People with Alzheimer’s disease may make a dramatic turn in the late afternoon or early evening. They may become more confused or agitated. They may pace or repeat behaviors. They may become confused about the time and place, or become more aggressive towards others.
The Alzheimer’s and Dementia Caregiver Center reports that as many as one in five Alzheimer’s patients may experience this phenomenon, called “sundowning.” The causes are not well understood at this point, though the National Institutes of Health reports that it may be due to changes in sleep-wake cycles. Other theories are that it may be from being tired, thirsty or hungry, from pain or boredom or depression.
While what causes sundowning is not fully understood, it may be possible to lessen its effects on people with Alzheimer’s and those who care for them.
- Stay on schedule. Predictable times for sleeping, waking and eating can help lessen the effects, especially if it is triggered by being tired or hungry. Reduce caffeine and sugar in the afternoons.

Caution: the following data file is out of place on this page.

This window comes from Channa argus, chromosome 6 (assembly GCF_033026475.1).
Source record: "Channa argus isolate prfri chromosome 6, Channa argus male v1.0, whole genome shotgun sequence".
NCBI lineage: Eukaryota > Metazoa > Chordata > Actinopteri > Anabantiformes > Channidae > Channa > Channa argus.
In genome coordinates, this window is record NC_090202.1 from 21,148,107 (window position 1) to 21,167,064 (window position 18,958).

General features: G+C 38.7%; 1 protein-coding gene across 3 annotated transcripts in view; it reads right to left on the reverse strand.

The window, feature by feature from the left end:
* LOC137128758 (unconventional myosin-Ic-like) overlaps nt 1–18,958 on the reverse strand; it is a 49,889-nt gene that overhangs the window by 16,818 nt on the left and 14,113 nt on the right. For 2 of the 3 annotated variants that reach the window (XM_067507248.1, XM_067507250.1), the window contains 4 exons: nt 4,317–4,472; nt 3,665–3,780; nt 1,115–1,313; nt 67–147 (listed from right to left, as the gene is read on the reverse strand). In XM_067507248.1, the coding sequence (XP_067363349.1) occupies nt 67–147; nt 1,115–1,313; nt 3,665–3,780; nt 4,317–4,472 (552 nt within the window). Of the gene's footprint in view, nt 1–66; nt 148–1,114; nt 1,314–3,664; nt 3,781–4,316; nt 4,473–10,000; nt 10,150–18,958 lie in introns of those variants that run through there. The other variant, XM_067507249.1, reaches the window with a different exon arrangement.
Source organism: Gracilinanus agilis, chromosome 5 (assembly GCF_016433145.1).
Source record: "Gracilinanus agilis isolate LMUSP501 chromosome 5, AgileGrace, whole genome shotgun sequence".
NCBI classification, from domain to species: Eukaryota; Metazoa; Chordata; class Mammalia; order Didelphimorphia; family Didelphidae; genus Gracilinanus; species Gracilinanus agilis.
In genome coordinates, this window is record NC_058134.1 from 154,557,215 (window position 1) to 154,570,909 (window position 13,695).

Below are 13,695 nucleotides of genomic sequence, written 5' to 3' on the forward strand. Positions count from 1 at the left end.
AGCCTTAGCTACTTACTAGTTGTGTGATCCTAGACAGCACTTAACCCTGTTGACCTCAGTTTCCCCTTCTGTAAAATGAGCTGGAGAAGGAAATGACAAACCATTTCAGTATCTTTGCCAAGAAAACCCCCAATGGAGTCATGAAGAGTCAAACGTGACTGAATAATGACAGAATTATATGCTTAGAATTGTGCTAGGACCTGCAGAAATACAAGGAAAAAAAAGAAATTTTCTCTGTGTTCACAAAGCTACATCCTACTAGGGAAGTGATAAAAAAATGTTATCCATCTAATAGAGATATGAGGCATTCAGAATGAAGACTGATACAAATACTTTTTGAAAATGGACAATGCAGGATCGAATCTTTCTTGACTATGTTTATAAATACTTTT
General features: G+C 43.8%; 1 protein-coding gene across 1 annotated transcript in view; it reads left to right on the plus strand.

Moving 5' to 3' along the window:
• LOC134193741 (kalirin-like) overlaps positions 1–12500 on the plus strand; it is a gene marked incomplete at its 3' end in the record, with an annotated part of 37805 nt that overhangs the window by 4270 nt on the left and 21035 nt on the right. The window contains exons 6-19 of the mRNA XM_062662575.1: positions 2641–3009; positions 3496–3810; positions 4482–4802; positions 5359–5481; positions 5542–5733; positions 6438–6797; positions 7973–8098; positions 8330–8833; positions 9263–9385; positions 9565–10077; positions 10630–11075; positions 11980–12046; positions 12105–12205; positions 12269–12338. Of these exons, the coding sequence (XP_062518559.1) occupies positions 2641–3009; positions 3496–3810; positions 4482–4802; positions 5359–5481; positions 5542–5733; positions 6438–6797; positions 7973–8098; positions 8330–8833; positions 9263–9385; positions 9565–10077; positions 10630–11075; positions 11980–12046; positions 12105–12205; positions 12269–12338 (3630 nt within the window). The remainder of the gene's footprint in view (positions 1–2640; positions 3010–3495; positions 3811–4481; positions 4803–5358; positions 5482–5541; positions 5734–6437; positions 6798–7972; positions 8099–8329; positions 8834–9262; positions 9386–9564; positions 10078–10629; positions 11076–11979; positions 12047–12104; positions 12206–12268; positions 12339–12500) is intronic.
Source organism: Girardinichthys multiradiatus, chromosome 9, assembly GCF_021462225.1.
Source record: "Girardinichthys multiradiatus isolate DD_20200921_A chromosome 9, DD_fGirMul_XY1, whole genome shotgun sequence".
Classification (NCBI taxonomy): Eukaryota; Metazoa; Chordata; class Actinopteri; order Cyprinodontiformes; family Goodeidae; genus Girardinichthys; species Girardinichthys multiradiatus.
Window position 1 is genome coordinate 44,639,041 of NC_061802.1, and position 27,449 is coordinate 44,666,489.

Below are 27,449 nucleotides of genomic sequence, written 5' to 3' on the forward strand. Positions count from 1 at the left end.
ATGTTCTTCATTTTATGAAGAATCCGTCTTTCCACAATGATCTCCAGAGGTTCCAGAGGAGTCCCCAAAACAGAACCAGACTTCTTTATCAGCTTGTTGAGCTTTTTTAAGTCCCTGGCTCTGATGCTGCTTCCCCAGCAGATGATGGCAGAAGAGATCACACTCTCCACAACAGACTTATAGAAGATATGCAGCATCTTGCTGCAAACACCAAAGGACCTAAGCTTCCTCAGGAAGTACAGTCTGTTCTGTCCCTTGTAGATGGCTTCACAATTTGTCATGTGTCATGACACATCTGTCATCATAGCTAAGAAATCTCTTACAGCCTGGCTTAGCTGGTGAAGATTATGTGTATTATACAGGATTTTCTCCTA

- Plan activities for morning. In the evening—when the symptoms tend to appear—try to create a calm, quiet atmosphere.
- Let there be light. Since the lessened sunlight may trigger sundowning, having a brightly lit home or room can help. A nightlight in the bedroom can help prevent agitation when waking.
- Check your attitude. Some agitation may be a response to nonverbal cues from a tired caregiver.
- Pay attention. Sundowning triggers vary for each person, but tend to be somewhat consistent for that patient. Keeping notes on what each day holds may help patterns emerge. Reducing those triggers can alleviate the symptoms.
Sundowning may be caused by pain or illness or may be a side effect of medication. Talk to your medical professional about this, as well as potential sleep aides.